Stories by Matthew Broersma

  • Android invades hardware

    Google's Android developer kit for mobile phones has been successfully installed on several hardware devices, a step toward turning it into a genuine mobile-phone platform.

  • Open source security bugs uncovered

    A US Department of Homeland Security (DHS) bug-fixing scheme has uncovered an average of one security glitch per 1,000 lines of code in 180 widely used open source software projects.

  • Red Hat 4 gets a facelift

    Red Hat has followed up its release of release of Red Hat Enterprise Linux (RHEL) 5.1 two weeks ago with an update to its older RHEL 4 line of operating systems, including kernel updates and hardware tweaks.

  • Software costs set to fall, says Gartner

    Companies should expect to be able to reduce their software costs significantly over the next 10 years, as new factors loosen the traditional hold of software makers over their customers, according to Gartner.

  • Windows for Supercomputers needs less memory than Vista

    With its first public beta of Microsoft Windows HPC Server 2008, released last week, Microsoft coincidentally highlighted one of the reasons why Windows Vista adoption figures have remained near-non-existent in the enterprise -- its expensive hardware requirements.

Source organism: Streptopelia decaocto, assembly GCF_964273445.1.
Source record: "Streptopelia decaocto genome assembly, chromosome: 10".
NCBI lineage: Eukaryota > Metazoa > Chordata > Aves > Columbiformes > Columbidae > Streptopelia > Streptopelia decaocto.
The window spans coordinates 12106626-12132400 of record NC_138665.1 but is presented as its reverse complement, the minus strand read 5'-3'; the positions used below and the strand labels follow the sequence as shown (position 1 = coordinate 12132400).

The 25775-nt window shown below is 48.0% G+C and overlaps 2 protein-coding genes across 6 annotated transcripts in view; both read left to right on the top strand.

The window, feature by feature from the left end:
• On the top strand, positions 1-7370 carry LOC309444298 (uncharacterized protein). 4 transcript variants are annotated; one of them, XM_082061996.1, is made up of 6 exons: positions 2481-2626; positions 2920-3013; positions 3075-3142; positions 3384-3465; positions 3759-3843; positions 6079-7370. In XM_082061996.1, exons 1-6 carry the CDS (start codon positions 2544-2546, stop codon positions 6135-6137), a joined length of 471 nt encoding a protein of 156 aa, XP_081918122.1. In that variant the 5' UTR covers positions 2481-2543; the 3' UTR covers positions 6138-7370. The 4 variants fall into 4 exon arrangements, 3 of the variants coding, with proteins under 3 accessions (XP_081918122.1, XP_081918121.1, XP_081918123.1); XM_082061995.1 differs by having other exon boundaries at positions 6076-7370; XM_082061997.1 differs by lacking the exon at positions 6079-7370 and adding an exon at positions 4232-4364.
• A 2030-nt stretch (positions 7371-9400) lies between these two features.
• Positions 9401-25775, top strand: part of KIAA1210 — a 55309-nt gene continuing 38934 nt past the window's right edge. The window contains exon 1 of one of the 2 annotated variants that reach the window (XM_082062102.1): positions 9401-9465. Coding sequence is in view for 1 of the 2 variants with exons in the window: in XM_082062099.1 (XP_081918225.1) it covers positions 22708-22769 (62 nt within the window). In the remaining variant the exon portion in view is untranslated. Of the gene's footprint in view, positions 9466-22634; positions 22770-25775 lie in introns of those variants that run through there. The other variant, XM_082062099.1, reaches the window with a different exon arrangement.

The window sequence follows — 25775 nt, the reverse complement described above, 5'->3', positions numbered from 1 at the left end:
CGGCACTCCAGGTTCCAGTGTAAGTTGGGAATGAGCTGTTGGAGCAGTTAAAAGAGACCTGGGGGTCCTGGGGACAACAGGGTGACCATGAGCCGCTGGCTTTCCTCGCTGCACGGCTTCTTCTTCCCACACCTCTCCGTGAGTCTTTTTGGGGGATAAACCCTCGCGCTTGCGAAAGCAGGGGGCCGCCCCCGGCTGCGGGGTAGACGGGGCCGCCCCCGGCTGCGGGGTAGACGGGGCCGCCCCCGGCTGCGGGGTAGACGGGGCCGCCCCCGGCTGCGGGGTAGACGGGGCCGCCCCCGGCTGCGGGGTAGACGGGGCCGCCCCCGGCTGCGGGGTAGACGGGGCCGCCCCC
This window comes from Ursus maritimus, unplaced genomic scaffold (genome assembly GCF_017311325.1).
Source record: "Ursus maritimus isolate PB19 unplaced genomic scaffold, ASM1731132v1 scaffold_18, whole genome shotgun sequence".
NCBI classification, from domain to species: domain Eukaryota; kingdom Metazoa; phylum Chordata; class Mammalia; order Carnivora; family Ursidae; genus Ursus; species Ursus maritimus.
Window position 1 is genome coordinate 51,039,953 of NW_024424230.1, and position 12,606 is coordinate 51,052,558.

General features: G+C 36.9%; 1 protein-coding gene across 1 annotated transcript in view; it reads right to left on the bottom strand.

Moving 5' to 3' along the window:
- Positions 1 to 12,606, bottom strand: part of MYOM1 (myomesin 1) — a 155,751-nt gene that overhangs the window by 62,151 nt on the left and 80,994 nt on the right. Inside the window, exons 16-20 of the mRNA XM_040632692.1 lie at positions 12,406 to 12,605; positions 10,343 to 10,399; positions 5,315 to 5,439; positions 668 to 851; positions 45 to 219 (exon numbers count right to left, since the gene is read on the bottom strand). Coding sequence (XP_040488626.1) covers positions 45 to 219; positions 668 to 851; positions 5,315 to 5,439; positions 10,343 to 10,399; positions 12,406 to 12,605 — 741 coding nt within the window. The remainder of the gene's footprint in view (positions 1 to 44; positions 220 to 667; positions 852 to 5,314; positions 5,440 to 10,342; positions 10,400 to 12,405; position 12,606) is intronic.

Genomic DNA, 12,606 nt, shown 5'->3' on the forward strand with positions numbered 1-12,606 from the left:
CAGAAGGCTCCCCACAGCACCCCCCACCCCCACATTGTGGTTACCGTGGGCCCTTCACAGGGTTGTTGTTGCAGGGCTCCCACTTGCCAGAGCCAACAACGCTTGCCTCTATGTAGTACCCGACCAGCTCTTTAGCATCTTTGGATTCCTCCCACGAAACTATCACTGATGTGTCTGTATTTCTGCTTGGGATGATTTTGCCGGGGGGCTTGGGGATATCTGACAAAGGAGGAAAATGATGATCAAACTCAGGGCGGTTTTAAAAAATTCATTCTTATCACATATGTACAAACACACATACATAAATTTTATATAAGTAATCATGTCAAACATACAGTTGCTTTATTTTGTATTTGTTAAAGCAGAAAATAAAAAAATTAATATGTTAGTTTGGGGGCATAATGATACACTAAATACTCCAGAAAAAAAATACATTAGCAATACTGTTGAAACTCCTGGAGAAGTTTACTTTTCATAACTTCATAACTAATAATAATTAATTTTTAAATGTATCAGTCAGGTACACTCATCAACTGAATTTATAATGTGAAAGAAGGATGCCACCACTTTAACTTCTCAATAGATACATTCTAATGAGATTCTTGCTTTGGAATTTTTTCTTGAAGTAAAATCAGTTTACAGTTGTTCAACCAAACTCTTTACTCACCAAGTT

• Researchers eye open-proxy attacks

    Advertising and click-through fraud is currently topping the list of malicious activity funnelled through open proxy servers, followed by junk email, according to a research project deploying fake open proxies to catch crooks.

  • Old worm Slammer threatens again

    An old worm known as Slammer, which originated back in January 2003, is still going strong according to Gunter Ollmann, director of security strategy at IBM's Internet Security Systems (IBM ISS).

  • Study finds Internet rife with attack codes

    Even seemingly safe web addresses are rife with attack code aiming at vulnerable clients, according to a new study from the Honeynet Project. The study also found that methods such as blacklists can be surprisingly successful in stopping client-side attacks.